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August 2020
We stand in solidarity. Black Lives Matter.
As we witness repeated injustices, racism and bigotry, we stand in support of calls for justice and equity. We are committed to taking the needed actions to address inequities and will engage in the listening and learning necessary to understand the places where NBI can make a difference. As we endeavor to transform our built environment to protect people and the planet, we are committed to our own transformation. We will learn how we can better support equity and justice efforts and act through our work in energy research, guidance and policy development. After more than 20 years of efforts dedicated to energy efficiency and seeing the effects of underinvestment in a just clean energy transition, it is clear that our most important work lies ahead.
Could Coronavirus be a Wake-Up Call for Climate Action?
As with COVID-19, all populations will be affected by climate change, but some are more vulnerable than others. Climate change and local air pollution disproportionately impact disadvantaged and hard-to-reach communities, and we’re seeing similar trends with this disease. An April 2020 study by the Harvard University T.H. Chan School of Public Health links air pollution to higher rates of death from the disease. Much of this has to do with unequal exposure to particulate matter from pollution and inadequate health care.

It’s become more apparent than ever that leadership matters. With clear scientific evidence, some governments acted swiftly and invested strong policy efforts and public funding in order to stem the progression of the virus, effectively flattening the curve and leading to declines in deaths and infections. Similar bold action and investment in climate action could not only flatten the curve of global greenhouse gas emissions but bend it to zero and mitigate the worst effects of the climate crisis. In early May, the Smith School of Enterprise and the Environment published a report outlining the stimulus policies that are perceived to deliver large economic multipliers and drive emissions trajectory towards net zero.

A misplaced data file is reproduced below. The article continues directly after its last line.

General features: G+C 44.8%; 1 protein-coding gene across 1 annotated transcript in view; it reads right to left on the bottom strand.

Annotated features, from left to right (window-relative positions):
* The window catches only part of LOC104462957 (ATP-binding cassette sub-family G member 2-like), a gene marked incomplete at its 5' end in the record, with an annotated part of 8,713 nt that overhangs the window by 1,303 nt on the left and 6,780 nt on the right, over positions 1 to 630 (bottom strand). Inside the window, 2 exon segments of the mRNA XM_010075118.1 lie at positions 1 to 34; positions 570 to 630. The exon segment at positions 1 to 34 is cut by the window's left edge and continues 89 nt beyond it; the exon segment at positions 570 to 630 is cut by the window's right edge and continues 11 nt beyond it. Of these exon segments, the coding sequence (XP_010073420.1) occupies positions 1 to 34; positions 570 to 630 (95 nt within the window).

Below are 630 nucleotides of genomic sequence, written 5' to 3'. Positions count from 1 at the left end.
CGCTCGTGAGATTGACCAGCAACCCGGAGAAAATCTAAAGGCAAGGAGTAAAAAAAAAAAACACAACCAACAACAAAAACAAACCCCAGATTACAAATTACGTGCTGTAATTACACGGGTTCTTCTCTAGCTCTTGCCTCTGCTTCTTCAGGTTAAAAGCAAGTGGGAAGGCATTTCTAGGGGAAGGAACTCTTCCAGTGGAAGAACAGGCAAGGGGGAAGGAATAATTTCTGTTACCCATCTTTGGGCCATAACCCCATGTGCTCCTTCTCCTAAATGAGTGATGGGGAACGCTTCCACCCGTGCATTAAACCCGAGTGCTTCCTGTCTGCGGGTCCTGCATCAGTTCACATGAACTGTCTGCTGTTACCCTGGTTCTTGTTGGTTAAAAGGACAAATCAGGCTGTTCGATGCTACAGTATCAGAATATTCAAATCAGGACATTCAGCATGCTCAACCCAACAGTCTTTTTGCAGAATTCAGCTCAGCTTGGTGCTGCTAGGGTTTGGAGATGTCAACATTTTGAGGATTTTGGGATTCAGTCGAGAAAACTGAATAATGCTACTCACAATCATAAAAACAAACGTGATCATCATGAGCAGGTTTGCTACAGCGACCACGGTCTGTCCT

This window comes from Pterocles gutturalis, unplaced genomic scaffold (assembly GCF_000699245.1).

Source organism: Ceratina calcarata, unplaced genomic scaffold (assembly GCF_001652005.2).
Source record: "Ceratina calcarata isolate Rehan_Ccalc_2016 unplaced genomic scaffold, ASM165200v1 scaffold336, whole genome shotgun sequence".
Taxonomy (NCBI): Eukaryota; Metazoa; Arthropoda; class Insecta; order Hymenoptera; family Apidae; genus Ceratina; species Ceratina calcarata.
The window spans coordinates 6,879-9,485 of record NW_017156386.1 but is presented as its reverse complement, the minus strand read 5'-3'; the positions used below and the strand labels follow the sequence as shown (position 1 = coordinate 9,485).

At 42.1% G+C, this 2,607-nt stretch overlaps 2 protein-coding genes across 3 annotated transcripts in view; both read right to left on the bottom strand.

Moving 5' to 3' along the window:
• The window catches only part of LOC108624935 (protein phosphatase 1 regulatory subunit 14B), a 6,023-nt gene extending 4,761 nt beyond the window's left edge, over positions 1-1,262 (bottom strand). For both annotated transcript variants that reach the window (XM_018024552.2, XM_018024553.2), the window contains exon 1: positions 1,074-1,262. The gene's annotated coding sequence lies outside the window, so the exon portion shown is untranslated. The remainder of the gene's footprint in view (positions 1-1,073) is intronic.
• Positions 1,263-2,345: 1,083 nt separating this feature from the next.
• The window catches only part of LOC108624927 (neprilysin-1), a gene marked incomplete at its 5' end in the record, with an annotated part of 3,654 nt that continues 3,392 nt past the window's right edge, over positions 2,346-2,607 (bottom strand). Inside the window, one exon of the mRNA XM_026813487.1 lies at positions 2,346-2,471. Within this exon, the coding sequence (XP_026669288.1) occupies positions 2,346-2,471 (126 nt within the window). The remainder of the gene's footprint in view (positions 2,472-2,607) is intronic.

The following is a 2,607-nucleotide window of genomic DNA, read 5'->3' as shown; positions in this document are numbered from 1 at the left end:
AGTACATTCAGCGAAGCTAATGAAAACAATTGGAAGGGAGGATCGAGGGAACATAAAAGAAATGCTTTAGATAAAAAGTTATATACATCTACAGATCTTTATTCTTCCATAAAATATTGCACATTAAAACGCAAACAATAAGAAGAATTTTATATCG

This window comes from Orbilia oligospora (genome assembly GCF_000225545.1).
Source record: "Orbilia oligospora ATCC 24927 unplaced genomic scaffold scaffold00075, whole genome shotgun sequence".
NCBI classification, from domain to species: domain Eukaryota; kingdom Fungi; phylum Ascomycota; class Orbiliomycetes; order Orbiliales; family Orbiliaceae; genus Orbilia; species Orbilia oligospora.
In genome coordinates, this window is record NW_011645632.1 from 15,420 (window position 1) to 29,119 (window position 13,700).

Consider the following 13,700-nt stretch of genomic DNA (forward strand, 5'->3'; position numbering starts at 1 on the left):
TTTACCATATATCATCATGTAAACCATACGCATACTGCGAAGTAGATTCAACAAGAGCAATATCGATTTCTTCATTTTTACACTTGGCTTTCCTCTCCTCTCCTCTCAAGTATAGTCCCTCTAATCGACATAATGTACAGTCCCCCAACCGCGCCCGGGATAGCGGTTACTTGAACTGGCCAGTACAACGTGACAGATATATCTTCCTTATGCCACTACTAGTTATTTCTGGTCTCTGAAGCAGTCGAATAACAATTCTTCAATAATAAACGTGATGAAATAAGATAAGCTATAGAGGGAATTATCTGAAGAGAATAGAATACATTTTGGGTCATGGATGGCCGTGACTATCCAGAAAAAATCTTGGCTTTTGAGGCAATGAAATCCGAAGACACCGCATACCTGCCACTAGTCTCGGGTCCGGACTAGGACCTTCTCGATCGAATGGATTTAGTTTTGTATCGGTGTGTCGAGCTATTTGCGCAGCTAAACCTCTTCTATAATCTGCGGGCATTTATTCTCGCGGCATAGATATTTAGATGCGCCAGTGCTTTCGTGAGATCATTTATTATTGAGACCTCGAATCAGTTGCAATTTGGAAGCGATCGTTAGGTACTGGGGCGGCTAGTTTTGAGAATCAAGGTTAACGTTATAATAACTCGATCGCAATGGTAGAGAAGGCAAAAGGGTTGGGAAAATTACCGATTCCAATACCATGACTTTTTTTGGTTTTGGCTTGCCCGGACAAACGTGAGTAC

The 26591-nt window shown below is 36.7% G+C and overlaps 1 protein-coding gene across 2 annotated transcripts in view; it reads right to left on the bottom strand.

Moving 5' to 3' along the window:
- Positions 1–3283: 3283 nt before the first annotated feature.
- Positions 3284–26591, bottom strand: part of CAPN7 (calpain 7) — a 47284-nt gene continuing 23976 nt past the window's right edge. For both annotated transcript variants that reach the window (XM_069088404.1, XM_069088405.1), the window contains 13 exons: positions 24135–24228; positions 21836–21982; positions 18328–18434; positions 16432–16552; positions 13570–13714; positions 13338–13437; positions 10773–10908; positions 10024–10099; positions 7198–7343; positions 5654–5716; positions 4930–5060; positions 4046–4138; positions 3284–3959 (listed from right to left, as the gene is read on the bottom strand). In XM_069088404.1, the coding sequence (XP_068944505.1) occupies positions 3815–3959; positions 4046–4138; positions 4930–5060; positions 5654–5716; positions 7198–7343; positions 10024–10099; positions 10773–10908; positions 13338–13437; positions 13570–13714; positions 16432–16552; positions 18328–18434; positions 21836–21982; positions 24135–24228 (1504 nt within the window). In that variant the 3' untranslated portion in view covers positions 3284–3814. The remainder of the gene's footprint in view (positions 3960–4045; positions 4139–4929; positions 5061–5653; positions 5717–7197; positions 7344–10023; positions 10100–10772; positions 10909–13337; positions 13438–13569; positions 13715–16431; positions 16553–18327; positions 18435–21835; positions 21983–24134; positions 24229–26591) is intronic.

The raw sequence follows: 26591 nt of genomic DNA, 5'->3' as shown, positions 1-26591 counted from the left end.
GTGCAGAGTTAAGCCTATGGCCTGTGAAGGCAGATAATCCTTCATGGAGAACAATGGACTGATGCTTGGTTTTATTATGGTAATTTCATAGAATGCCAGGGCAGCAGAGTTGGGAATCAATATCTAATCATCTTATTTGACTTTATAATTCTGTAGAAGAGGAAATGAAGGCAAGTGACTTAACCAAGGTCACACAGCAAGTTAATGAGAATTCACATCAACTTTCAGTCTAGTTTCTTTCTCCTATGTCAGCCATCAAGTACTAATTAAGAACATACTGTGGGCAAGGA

NBI Recommended Resources in the Time of Covid-19
NBI is compiling information from allied nonprofits, foundations and consultants relevant to building operations, design and policymaking to advance energy efficiency, zero energy, and zero carbon buildings while addressing COVID-19.
2021 Energy Code Progress Challenged: Climate and Affordability Stand to Lose Unless We Speak Up
After over a year of development, local government officials who have participated in the 2021 International Energy Conservation Code (IECC) update are faced with several appeals that put progress in jeopardy. The code, which would improve the IECC stringency by up to 10%, now faces challenges that will be addressed during hearings in the coming months.
If you are a Governmental Member of the International Code Council (ICC), we encourage you to engage all eligible voters from your jurisdiction (building departments, sustainability offices, housing departments, and others) to submit letters to the ICC and the Appeals Board, voice support for your original 2021 IECC votes, and the successful process of this development cycle.
Deadline to submit is Monday, August 17

For a sample letter or more information on the letter writing process, contact Maria Ellingson.

New construction represents just 1%-3% of building stock in any given year, making it clear to cities with climate action goals that they must find policy solutions that address the energy and carbon emissions of both new and existing buildings if they are going to make progress.